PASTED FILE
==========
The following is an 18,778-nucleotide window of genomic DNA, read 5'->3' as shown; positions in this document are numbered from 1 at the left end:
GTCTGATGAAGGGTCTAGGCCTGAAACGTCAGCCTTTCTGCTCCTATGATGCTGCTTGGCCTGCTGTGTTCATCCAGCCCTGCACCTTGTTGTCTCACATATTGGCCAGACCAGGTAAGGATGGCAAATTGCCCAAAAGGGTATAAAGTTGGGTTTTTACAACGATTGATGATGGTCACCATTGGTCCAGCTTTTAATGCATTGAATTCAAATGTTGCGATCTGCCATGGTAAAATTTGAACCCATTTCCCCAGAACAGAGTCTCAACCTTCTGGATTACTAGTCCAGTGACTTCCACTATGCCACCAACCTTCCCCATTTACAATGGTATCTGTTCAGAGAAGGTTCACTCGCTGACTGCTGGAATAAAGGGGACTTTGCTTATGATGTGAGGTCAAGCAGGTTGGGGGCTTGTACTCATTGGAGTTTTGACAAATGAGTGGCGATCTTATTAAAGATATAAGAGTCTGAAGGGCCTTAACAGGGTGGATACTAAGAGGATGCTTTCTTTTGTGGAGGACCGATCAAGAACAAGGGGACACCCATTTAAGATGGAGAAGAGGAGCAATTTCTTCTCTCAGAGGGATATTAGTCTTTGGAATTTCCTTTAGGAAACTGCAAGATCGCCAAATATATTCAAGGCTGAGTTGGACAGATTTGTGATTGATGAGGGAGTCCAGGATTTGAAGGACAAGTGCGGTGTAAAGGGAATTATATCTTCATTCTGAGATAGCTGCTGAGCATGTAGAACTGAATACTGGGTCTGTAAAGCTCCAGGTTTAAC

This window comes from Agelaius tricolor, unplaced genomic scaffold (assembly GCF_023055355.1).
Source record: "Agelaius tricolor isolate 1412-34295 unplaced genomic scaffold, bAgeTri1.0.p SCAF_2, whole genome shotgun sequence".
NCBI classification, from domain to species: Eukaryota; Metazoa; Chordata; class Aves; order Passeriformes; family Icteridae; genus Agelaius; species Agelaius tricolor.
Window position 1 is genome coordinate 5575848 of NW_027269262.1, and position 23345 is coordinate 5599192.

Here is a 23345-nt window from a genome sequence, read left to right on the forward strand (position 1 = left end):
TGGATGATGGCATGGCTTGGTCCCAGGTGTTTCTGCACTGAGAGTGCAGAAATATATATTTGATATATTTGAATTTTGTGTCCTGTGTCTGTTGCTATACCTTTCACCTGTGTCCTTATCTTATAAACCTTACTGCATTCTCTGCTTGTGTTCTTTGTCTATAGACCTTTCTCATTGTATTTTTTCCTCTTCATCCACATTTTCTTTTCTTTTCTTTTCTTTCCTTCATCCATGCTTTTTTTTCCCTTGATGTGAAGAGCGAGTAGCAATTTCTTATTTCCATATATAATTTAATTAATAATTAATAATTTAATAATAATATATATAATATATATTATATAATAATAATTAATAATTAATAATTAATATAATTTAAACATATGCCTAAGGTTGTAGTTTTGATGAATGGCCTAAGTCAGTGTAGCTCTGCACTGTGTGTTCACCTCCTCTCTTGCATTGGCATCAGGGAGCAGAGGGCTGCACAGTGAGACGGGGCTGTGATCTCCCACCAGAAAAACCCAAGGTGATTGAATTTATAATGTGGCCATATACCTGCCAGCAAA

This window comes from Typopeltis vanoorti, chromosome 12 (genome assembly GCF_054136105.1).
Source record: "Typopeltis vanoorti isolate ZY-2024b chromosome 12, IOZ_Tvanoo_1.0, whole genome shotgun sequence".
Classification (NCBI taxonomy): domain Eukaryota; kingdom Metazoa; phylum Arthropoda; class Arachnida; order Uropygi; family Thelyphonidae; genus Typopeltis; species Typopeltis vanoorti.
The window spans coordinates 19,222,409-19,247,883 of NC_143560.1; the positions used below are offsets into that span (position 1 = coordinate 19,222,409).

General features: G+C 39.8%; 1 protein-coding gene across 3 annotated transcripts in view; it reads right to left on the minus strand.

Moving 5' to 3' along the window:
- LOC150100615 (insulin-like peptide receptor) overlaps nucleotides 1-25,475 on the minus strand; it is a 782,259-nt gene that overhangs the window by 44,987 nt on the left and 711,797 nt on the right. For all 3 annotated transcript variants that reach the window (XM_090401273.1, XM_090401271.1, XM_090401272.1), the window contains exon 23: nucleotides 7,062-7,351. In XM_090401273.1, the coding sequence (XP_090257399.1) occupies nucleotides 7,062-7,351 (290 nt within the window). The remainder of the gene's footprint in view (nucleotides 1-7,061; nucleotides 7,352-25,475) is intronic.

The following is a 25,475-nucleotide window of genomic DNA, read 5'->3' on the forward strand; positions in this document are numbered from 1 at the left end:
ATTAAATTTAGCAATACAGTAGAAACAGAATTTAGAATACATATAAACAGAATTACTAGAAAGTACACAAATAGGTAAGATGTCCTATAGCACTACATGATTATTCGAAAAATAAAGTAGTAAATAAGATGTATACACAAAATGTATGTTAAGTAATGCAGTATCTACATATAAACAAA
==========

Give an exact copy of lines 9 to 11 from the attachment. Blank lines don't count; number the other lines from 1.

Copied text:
This window comes from Typopeltis vanoorti, chromosome 12 (genome assembly GCF_054136105.1).
Source record: "Typopeltis vanoorti isolate ZY-2024b chromosome 12, IOZ_Tvanoo_1.0, whole genome shotgun sequence".
Classification (NCBI taxonomy): domain Eukaryota; kingdom Metazoa; phylum Arthropoda; class Arachnida; order Uropygi; family Thelyphonidae; genus Typopeltis; species Typopeltis vanoorti.